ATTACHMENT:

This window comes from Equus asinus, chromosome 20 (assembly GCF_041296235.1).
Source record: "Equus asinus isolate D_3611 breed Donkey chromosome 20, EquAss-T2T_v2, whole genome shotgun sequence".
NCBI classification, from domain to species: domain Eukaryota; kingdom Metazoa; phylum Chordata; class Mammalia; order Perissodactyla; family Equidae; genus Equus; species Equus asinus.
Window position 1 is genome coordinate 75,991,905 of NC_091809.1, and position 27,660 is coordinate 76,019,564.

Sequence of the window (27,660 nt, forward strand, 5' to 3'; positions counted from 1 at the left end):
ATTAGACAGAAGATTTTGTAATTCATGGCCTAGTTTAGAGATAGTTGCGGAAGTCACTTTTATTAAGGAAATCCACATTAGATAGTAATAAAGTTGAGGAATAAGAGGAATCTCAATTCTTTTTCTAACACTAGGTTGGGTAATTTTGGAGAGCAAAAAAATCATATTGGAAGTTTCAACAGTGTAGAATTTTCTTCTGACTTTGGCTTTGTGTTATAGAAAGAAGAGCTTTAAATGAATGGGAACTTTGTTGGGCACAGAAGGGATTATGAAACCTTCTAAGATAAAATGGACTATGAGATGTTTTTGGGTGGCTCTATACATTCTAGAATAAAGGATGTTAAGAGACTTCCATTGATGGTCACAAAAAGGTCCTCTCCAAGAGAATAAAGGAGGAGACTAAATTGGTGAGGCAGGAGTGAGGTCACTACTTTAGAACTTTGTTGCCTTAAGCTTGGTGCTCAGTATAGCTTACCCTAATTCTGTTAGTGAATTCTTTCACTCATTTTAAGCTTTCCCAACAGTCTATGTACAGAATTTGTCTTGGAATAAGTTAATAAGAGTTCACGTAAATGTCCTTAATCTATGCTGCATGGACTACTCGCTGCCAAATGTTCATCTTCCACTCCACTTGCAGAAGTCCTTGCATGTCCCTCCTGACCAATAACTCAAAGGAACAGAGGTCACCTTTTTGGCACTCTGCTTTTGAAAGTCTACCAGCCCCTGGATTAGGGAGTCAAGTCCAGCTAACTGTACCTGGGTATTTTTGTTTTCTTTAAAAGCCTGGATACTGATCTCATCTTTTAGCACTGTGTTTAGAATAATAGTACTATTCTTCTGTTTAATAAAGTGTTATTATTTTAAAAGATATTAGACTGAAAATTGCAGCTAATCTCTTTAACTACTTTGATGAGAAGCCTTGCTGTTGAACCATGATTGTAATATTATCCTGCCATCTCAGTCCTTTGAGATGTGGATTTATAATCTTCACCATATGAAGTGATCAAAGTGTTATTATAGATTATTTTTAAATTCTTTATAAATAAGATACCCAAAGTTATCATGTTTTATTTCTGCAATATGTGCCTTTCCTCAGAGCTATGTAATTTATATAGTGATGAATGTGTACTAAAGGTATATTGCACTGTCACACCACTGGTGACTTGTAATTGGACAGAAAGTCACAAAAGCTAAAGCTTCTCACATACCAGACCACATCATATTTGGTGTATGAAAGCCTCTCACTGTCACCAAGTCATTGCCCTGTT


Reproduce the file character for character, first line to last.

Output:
This window comes from Equus asinus, chromosome 20 (assembly GCF_041296235.1).
Source record: "Equus asinus isolate D_3611 breed Donkey chromosome 20, EquAss-T2T_v2, whole genome shotgun sequence".
NCBI classification, from domain to species: domain Eukaryota; kingdom Metazoa; phylum Chordata; class Mammalia; order Perissodactyla; family Equidae; genus Equus; species Equus asinus.
Window position 1 is genome coordinate 75,991,905 of NC_091809.1, and position 27,660 is coordinate 76,019,564.

Sequence of the window (27,660 nt, forward strand, 5' to 3'; positions counted from 1 at the left end):
ATTAGACAGAAGATTTTGTAATTCATGGCCTAGTTTAGAGATAGTTGCGGAAGTCACTTTTATTAAGGAAATCCACATTAGATAGTAATAAAGTTGAGGAATAAGAGGAATCTCAATTCTTTTTCTAACACTAGGTTGGGTAATTTTGGAGAGCAAAAAAATCATATTGGAAGTTTCAACAGTGTAGAATTTTCTTCTGACTTTGGCTTTGTGTTATAGAAAGAAGAGCTTTAAATGAATGGGAACTTTGTTGGGCACAGAAGGGATTATGAAACCTTCTAAGATAAAATGGACTATGAGATGTTTTTGGGTGGCTCTATACATTCTAGAATAAAGGATGTTAAGAGACTTCCATTGATGGTCACAAAAAGGTCCTCTCCAAGAGAATAAAGGAGGAGACTAAATTGGTGAGGCAGGAGTGAGGTCACTACTTTAGAACTTTGTTGCCTTAAGCTTGGTGCTCAGTATAGCTTACCCTAATTCTGTTAGTGAATTCTTTCACTCATTTTAAGCTTTCCCAACAGTCTATGTACAGAATTTGTCTTGGAATAAGTTAATAAGAGTTCACGTAAATGTCCTTAATCTATGCTGCATGGACTACTCGCTGCCAAATGTTCATCTTCCACTCCACTTGCAGAAGTCCTTGCATGTCCCTCCTGACCAATAACTCAAAGGAACAGAGGTCACCTTTTTGGCACTCTGCTTTTGAAAGTCTACCAGCCCCTGGATTAGGGAGTCAAGTCCAGCTAACTGTACCTGGGTATTTTTGTTTTCTTTAAAAGCCTGGATACTGATCTCATCTTTTAGCACTGTGTTTAGAATAATAGTACTATTCTTCTGTTTAATAAAGTGTTATTATTTTAAAAGATATTAGACTGAAAATTGCAGCTAATCTCTTTAACTACTTTGATGAGAAGCCTTGCTGTTGAACCATGATTGTAATATTATCCTGCCATCTCAGTCCTTTGAGATGTGGATTTATAATCTTCACCATATGAAGTGATCAAAGTGTTATTATAGATTATTTTTAAATTCTTTATAAATAAGATACCCAAAGTTATCATGTTTTATTTCTGCAATATGTGCCTTTCCTCAGAGCTATGTAATTTATATAGTGATGAATGTGTACTAAAGGTATATTGCACTGTCACACCACTGGTGACTTGTAATTGGACAGAAAGTCACAAAAGCTAAAGCTTCTCACATACCAGACCACATCATATTTGGTGTATGAAAGCCTCTCACTGTCACCAAGTCATTGCCCTGTT